One of the areas that I like to cover in the Social Computing ecosystem is that surrounding Community development and management. In the past I have been far more focused on exploring open source platforms and the raw ingredients that have shaped the success of community development as an alternative to push marketing. Continue reading Pondering Community/Mission Building
“One of the biggest roadblocks to implementing local community ideas is finding resources in city government or local organizations who might be able to help. More importantly, how can you involve like-minded individuals in the discussion? A new type of civic engagement platform – like MindMixer – can help. MindMixer is in essence a “virtual town hall,” a community forum where constituents can meet to discuss issues and share ideas. (Here’s an overview of how MindMixer works.)”
Microsoft has announced this week that it is embedding the recently acquired Yammer into its Sharepoint and Office 365 products. The last two years have seen the rise of salesforce.com’s Chatter and Tibco’s Tibr. The addition of Yammer to Microsoft’s products follows this trend and emphasises a growing belief that there is value to attempting to tap into informal knowledge exchange in the enterprise. Collabouration is the oft cited example of the benefit, but the lack of metrics to measure impact and the argument of excessive static enliven the discussion.
This short interview from Alex Williams of TechCrunch with the founder of Siasto attempt to clarify how they see the rewards of the embedded activity stream benefiting the customer. In a nutshell, there are 5 specific benefits identified: Continue reading Exploring the Value of Embedded Activity Streams in the Enterprise
I am very impressed with a Norwegian initiative called the ‘Data Hotel‘. It’s an EU funded approach to providing the mechanism and the standards to make data from public sector agencies freely available. It addresses one of the key challenges to organizations today – not that they don’t want to share – simply that they lack the tools and resources to do it with increasingly depleted resources. Enter the Data Hotel. It embraces all the right open access standards, not just for the data itself, but in terms of open source software. Continue reading Getting Back to How we Share Public Data
And we all thought that it was so prescient 😉 Apparently a study has just come up with the astounding claim that Twitter cannot predict the outcome of elections. Unpacking that a bit and trying to remove the headline from the actual study content, I am unsure who was making the rather silly claim that the tool itself was capable of providing specific new insights. There is a lovely collection of social expression there thought that undoubtedly can be mined effective to determine some sentiment. However, in fairness should we see Twitter in a light much different from the ‘scientific’ polls that are conducted by agencies claiming to be able to give predictions of the same calibre? Continue reading Clairvoyance Overrated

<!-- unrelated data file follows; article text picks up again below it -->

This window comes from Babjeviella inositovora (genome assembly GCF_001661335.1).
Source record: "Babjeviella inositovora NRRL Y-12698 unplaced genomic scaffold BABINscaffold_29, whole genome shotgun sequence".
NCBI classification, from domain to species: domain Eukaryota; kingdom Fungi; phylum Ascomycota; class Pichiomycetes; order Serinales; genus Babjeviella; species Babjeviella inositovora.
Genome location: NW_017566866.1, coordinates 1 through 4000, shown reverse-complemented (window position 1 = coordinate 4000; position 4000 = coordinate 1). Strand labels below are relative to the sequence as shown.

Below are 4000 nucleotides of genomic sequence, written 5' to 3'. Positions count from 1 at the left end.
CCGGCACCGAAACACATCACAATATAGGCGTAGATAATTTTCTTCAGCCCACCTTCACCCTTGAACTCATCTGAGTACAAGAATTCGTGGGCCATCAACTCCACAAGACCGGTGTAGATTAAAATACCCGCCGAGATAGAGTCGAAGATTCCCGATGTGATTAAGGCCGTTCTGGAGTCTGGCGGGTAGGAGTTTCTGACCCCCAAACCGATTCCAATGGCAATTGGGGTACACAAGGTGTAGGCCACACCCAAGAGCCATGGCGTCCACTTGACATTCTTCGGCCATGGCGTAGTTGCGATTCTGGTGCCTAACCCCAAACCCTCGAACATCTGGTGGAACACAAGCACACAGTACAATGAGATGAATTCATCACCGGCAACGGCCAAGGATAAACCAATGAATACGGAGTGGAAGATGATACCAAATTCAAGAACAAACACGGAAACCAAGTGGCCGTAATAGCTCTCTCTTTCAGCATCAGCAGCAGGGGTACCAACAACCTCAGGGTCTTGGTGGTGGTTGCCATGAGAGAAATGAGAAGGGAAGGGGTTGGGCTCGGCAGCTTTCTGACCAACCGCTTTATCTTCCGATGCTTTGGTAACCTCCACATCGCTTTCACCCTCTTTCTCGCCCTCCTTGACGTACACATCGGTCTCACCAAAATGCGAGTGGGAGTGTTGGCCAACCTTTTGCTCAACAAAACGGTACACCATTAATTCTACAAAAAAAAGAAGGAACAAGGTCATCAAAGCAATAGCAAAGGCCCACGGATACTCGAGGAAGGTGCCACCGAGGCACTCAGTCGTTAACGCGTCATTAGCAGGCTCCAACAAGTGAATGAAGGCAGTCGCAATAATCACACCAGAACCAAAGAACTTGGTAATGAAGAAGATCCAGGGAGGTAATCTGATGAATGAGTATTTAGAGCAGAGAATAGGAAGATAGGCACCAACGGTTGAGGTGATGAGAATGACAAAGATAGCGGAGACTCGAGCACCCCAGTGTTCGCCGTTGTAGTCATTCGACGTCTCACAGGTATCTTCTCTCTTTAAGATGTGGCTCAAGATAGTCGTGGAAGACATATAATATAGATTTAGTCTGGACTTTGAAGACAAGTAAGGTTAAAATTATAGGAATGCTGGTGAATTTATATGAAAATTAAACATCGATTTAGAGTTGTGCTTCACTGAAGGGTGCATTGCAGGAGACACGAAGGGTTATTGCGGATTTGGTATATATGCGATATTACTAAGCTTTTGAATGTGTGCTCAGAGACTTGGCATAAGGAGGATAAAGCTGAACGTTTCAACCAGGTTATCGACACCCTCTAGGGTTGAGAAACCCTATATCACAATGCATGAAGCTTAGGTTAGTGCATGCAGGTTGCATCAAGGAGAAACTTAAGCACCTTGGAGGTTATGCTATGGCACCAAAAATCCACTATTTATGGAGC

A new article in the Harvard Business Review challenges managers to up their game when it comes to making use of enterprise social computing applications. The author presents some useful points in this considering the role of the community and social media management but more importantly the fact that managers are often not as willing or able with social computing initiatives to increase collaboration and productivity.
I stumbled upon the new dublincitybeta when I was bumbling about and saw a related tweet. The intent as their twitter bio states: “We’re trying out a new way of testing ideas directly on the street…we’re calling them @DubCityCouncil Beta Projects. – a new approach by Dublin City Council to experiment, innovate and quickly test ideas directly ‘on the street’…but above all, to ask you for your opinion!” Check out the website and the first beta project to turn traffic light boxes into fori for public expression. They are reaching out to the public by employing social media and encouraging discourse … more significantly and excitingly they have chosen a ‘beta zone’ and opening it up to the same experimentation. I like the ‘let’s just try it and see what happens approach’ … let’s see if we can all stumble upon something great here.
Our author Steven Johnson has a blog post from a few months back exploring the Anatomy of an Idea. It’s a great read wherein he muses on past lessons including anecdotal references to Franco Moretti and the centralization of the French railway system. From a series of seemingly random reminiscences he comes up with some very interesting observations on new media engagement leading to the social development of ideas. Recommended read.
At least that’s the claim from startup Wavii which is offering early access and taking names to join the beta programme. The premise behind Wavii seems to combining some of the aspects of Google Plus with a greater automation of content agregation which is available for sharing and discussion. Worth taking a look at and waiting for it to become more widely open. More information is available in this TechCrunch article.
After three deadly blasts in the city late Wednesday, the people of Mumbai are using the Internet and social networks to help coordinate blood donations, hospitals, and even shelter for people. More Info …